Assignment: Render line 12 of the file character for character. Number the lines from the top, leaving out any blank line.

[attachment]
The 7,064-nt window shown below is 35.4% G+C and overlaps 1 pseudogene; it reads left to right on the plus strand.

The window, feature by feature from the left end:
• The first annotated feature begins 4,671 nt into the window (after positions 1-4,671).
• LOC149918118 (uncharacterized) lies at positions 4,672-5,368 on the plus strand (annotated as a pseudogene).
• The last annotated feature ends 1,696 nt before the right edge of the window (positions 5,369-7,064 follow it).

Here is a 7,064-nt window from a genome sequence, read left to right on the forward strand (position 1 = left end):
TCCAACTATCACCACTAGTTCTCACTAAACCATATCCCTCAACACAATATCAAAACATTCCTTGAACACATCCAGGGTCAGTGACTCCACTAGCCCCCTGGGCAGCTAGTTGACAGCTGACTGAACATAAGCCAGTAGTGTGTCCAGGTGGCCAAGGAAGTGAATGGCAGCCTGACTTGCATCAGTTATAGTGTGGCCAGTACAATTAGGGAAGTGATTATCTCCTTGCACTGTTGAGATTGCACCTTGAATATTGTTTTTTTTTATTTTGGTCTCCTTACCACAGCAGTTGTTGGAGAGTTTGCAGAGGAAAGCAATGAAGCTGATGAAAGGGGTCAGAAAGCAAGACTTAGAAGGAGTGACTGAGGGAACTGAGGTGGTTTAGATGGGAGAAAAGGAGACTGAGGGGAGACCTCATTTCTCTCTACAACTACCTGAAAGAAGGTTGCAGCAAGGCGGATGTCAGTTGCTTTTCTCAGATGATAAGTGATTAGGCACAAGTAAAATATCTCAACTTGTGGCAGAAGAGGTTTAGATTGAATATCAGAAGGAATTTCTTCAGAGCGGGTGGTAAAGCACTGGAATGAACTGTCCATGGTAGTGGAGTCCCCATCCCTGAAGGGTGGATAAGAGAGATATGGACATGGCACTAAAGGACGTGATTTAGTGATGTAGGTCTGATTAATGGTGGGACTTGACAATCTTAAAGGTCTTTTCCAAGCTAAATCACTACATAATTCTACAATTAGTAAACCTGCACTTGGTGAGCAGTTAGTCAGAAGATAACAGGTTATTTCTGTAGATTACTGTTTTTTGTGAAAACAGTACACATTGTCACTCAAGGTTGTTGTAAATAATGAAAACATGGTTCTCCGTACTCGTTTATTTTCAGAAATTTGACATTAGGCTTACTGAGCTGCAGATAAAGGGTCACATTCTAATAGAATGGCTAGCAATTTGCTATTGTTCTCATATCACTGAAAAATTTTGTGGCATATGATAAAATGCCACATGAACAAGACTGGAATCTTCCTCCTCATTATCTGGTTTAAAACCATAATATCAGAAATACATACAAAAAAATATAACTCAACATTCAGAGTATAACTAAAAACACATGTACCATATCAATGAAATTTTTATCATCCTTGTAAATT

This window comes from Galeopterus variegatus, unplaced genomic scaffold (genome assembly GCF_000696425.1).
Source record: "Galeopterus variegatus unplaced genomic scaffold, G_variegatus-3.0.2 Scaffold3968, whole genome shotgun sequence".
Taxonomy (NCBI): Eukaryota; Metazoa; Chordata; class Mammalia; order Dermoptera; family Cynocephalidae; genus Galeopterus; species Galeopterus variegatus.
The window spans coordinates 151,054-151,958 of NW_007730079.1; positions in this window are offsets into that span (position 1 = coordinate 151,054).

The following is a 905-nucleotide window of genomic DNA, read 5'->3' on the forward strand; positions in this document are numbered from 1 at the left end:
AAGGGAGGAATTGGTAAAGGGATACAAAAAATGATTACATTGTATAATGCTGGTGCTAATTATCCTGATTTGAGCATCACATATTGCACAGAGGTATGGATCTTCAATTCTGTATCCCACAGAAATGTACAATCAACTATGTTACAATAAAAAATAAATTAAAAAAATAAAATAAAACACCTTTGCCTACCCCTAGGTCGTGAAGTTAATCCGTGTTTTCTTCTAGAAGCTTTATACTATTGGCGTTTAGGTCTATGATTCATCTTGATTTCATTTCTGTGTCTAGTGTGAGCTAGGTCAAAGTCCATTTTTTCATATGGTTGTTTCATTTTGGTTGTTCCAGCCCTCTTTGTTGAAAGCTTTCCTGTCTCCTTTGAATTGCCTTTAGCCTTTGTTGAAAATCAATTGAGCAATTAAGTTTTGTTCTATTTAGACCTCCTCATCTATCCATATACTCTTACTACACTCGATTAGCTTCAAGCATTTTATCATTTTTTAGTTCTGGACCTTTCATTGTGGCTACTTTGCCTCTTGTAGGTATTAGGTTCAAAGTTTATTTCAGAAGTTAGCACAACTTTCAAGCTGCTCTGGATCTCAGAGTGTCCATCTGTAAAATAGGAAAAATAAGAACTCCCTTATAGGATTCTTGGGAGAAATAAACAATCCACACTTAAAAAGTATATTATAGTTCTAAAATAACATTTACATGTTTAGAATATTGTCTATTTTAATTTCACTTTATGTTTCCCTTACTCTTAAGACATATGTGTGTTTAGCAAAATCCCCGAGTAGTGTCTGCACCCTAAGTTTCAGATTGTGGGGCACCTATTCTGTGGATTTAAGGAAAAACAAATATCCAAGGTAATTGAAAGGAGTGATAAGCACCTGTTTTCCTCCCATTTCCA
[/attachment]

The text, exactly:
The following is a 905-nucleotide window of genomic DNA, read 5'->3' on the forward strand; positions in this document are numbered from 1 at the left end: